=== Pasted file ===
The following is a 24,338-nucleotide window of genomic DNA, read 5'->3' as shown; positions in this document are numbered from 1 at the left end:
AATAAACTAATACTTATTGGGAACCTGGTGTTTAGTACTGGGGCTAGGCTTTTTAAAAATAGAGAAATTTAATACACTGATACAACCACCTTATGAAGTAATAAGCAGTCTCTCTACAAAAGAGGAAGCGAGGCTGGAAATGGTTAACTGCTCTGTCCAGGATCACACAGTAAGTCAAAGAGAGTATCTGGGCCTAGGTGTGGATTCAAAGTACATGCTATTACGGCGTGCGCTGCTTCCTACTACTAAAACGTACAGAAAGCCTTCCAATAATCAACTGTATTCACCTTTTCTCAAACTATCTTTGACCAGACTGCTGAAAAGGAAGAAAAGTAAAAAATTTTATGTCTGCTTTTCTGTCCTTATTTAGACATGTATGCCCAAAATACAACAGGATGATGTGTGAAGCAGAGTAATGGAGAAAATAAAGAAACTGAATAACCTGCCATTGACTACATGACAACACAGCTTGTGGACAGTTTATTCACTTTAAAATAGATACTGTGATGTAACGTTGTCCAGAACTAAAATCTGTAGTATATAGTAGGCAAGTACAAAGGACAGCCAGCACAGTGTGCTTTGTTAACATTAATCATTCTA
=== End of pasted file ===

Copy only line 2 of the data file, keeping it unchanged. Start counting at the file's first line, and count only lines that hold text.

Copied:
AATAAACTAATACTTATTGGGAACCTGGTGTTTAGTACTGGGGCTAGGCTTTTTAAAAATAGAGAAATTTAATACACTGATACAACCACCTTATGAAGTAATAAGCAGTCTCTCTACAAAAGAGGAAGCGAGGCTGGAAATGGTTAACTGCTCTGTCCAGGATCACACAGTAAGTCAAAGAGAGTATCTGGGCCTAGGTGTGGATTCAAAGTACATGCTATTACGGCGTGCGCTGCTTCCTACTACTAAAACGTACAGAAAGCCTTCCAATAATCAACTGTATTCACCTTTTCTCAAACTATCTTTGACCAGACTGCTGAAAAGGAAGAAAAGTAAAAAATTTTATGTCTGCTTTTCTGTCCTTATTTAGACATGTATGCCCAAAATACAACAGGATGATGTGTGAAGCAGAGTAATGGAGAAAATAAAGAAACTGAATAACCTGCCATTGACTACATGACAACACAGCTTGTGGACAGTTTATTCACTTTAAAATAGATACTGTGATGTAACGTTGTCCAGAACTAAAATCTGTAGTATATAGTAGGCAAGTACAAAGGACAGCCAGCACAGTGTGCTTTGTTAACATTAATCATTCTA